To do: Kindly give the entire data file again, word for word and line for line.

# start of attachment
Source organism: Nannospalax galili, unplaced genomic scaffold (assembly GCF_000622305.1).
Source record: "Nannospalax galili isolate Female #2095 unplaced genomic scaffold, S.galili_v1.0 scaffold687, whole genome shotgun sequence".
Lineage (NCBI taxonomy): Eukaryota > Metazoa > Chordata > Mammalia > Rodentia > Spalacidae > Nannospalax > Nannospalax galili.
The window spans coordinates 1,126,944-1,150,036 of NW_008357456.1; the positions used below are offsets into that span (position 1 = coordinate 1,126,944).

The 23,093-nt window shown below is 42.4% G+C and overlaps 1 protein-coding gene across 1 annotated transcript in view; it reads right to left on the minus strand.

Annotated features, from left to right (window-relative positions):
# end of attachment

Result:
Source organism: Nannospalax galili, unplaced genomic scaffold (assembly GCF_000622305.1).
Source record: "Nannospalax galili isolate Female #2095 unplaced genomic scaffold, S.galili_v1.0 scaffold687, whole genome shotgun sequence".
Lineage (NCBI taxonomy): Eukaryota > Metazoa > Chordata > Mammalia > Rodentia > Spalacidae > Nannospalax > Nannospalax galili.
The window spans coordinates 1,126,944-1,150,036 of NW_008357456.1; the positions used below are offsets into that span (position 1 = coordinate 1,126,944).

The 23,093-nt window shown below is 42.4% G+C and overlaps 1 protein-coding gene across 1 annotated transcript in view; it reads right to left on the minus strand.

Annotated features, from left to right (window-relative positions):